Why your brain is biased towards negativity and 5 ways to deal with it

Why your brain is biased towards negativity and 5 ways to deal with itWhy your brain is biased towards negativity and 5 ways to deal with it

Why your brain is biased towards negativity and 5 ways to deal with it.The negativity bias is the name given by psychologists to the human tendency to be much more likely to be influenced by and to remember negative experiences, rather than neutral or positive experiences.

First it was documented by the psychologists Roy F. Baumister, Ellen Bratslavsky, Kathleen Vohs and Catrin Finkenauer in an article entitled “The bad is stronger than the good”.

The science behind the negativity bias
Studies conducted by John Cacioppo Ph.D., then at Ohio State University, now at the University of Chicago showed that our attitudes are more strongly influenced by bad news than good news.

The study involved showing people three types of images.

Images known to elicit positive feelings (for example, a Ferrari or a pizza).
Images that provoke negative feelings (mutilated face or dead cat).
Images known to produce neutral feelings (a dish, a hair dryer).
While reviewing these images, Cacioppo and his colleagues recorded electrical activity in the cerebral cortex of the brain that reflects the magnitude of information processing that takes place. Their findings revealed a greater increase in the electrical activity of the brain when seeing the stimuli that considered negative.

Before threatening your brain with eviction, know that your tendency toward the negative is more a result of evolution oriented to our survival than to anything else. It’s what helped our ancestors stay alive. When you can not distinguish friend from enemy, be another human, an animal or even a plant.

Dr. Rick Hansen, in his book “Hardwiring Happiness: The New Brain Science of Contentment, Calm and Confidence,” describes our ancestors as living in a world of carrots and sticks. Carrots are rewards (food, sex, shelter) and sticks are a punishment (predators, diseases, injuries).

He states that “for hundreds of millions of years, it was a question of life or death to pay special attention to the sticks, to react intensely to them, to remember them well, and over time to become even more sensitive to them”.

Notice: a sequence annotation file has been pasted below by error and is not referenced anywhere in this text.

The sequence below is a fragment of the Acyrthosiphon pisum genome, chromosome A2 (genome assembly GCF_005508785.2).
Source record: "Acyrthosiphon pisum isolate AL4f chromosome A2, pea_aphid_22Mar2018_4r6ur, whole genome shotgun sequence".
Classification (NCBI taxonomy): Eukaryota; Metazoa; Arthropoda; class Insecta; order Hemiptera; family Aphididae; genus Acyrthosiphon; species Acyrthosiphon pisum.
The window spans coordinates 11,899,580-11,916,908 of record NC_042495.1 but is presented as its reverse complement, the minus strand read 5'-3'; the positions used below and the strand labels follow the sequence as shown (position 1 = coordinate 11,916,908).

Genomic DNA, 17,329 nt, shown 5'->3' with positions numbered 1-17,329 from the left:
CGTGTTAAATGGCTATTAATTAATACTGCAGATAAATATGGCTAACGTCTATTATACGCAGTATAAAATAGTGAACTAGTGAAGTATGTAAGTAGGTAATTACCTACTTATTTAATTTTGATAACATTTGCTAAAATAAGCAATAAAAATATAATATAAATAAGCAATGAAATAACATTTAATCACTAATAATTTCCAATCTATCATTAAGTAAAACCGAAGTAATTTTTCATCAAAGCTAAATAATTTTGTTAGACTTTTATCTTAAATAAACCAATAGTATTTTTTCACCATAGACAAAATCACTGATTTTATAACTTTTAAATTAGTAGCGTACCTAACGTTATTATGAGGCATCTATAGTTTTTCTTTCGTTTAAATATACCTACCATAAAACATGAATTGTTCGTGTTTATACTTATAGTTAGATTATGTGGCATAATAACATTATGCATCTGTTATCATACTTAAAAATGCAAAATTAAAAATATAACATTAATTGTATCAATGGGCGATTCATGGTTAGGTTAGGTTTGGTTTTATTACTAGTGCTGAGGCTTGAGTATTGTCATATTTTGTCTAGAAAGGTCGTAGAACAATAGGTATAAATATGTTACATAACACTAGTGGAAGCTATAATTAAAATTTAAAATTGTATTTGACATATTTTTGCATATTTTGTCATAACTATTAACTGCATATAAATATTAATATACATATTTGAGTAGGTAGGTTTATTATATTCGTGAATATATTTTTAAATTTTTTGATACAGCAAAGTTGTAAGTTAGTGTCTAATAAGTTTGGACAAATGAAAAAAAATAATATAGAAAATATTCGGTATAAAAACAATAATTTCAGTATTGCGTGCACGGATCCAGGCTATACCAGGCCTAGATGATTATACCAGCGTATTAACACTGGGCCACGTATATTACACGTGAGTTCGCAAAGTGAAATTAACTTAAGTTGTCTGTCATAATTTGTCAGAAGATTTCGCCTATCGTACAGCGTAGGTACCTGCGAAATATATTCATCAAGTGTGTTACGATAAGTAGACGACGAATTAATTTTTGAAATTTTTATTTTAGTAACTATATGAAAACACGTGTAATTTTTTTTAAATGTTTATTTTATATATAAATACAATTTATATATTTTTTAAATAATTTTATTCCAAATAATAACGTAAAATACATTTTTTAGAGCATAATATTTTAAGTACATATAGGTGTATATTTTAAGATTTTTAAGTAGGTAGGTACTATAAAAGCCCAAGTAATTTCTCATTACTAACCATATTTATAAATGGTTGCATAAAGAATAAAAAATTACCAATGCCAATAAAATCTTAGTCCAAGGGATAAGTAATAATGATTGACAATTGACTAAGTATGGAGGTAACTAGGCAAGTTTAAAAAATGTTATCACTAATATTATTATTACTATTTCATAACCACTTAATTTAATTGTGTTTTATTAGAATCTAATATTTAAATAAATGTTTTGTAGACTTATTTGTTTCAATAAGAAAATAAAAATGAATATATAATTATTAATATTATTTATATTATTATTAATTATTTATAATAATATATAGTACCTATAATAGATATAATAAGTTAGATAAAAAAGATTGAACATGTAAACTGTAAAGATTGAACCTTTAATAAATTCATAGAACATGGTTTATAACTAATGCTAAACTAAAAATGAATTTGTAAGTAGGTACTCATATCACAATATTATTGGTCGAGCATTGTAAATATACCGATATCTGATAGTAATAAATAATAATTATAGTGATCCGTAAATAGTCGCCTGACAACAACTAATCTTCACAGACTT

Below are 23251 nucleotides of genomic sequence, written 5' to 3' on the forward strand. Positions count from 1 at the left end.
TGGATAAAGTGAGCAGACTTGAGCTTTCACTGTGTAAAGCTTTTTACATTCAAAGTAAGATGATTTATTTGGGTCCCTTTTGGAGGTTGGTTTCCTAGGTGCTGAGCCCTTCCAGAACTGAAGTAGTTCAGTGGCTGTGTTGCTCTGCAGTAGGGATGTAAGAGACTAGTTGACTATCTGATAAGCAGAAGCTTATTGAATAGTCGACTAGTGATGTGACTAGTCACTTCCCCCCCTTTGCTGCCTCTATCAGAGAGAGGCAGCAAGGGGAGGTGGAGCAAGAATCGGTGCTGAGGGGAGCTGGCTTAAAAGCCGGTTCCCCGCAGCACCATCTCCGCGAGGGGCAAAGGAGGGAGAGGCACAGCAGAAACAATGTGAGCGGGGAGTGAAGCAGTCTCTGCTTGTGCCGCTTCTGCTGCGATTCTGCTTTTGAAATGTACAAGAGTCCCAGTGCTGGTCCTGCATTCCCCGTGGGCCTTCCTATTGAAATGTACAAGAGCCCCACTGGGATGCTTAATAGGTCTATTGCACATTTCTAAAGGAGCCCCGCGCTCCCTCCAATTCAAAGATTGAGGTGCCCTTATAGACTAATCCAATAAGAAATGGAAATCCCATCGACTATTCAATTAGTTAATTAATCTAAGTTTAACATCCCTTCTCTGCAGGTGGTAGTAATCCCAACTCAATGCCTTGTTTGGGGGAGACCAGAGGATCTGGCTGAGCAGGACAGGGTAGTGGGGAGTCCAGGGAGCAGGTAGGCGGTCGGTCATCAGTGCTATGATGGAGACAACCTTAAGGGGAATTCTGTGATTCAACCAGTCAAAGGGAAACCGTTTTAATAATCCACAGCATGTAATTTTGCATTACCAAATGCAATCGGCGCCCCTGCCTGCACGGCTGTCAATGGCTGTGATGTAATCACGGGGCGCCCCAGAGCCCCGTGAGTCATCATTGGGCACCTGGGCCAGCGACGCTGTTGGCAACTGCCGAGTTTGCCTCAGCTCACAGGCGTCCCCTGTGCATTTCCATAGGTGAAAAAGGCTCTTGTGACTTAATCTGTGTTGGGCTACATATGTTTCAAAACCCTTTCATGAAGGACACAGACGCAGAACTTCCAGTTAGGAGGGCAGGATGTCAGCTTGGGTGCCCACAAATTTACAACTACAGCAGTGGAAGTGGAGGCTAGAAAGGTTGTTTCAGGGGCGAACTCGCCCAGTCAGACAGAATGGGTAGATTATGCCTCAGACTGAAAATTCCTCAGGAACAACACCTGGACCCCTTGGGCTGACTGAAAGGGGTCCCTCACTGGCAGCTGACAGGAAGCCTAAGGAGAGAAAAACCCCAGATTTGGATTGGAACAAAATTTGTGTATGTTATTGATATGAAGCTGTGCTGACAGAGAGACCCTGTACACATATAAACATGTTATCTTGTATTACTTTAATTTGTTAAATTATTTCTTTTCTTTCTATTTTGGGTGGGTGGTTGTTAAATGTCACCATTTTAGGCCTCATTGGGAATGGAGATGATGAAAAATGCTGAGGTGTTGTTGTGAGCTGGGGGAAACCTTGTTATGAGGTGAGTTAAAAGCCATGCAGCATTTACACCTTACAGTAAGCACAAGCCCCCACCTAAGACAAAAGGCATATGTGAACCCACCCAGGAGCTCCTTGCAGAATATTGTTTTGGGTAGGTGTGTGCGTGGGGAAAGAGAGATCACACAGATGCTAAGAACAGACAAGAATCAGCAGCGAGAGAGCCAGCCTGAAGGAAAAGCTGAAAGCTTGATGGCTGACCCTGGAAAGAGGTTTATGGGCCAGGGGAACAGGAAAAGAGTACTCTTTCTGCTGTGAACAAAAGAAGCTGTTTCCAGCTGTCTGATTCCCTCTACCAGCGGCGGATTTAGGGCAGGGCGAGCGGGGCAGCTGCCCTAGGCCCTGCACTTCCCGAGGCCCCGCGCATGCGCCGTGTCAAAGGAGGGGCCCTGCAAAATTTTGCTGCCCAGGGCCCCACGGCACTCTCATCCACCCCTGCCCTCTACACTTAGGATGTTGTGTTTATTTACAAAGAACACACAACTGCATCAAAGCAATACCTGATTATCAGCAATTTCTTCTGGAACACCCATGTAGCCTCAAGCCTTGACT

With the passage of time, the level of threat decreased. We learned that not everyone is trying to kill us. That some animals can be pets and that many of the plants are full of nutrients that we need. The role of the brain did not evolve to a rhythm.

This is a problem because if it is not controlled, the negativity bias can become a serious impediment to our productivity, happiness and quality of life. Here are five strategies to keep it at bay.

5 strategies to deal with the negativity bias of brains
Dr. Rick Hanson recommends that we always consider the degree to which our brain is connected to make us feel afraid. It also encourages awareness of the forces around us that hit the “alarm drum.” When you know the immense power of negativity, you are less likely to invite it into your environment. This applies to things as well as to people. However, he cautions against wearing pink glasses or sticking his head in the sand.
Be sure to take a moment to savor positive experiences. It does not matter how small. By doing so, you become fully involved in the experience and are aware and aware of every detail. This will help you create a refuge area, “a strategy recommended below.
Gretchen Rubin, owner of “The Happiness Project,” recommends that you create a “refuge area” in your brain. A place where you can think every time you find your mind wandering around a negative memory. That “refuge area” can be composed of good memories, inspirational quotes or lines of poems, etc.
Keep a gratitude journal By focusing on the good, you will gradually be reconnecting your brain for happiness. Robert Emmons, a psychologist at the University of California, Davis, and a leading expert in positive psychology, offers several tips for keeping a gratitude journal. Some tips include focusing on people instead of things. Savoring the unexpected. Write in your journal in depth about what you are grateful for as often as possible.
Practice realistic optimism. This advice comes from Tony Schwartz, executive director of The Energy Project. He recommends telling yourself the most hopeful and powerful story possible about any given circumstance without denying or minimizing the facts.
You face your brain and you know first-hand how stubborn it can be. However, do not give up because, as Tony Schwartz said, “the more you can direct your attention to what makes you feel good, the more you will be able to handle whatever it is that is making you feel bad in the first place.”

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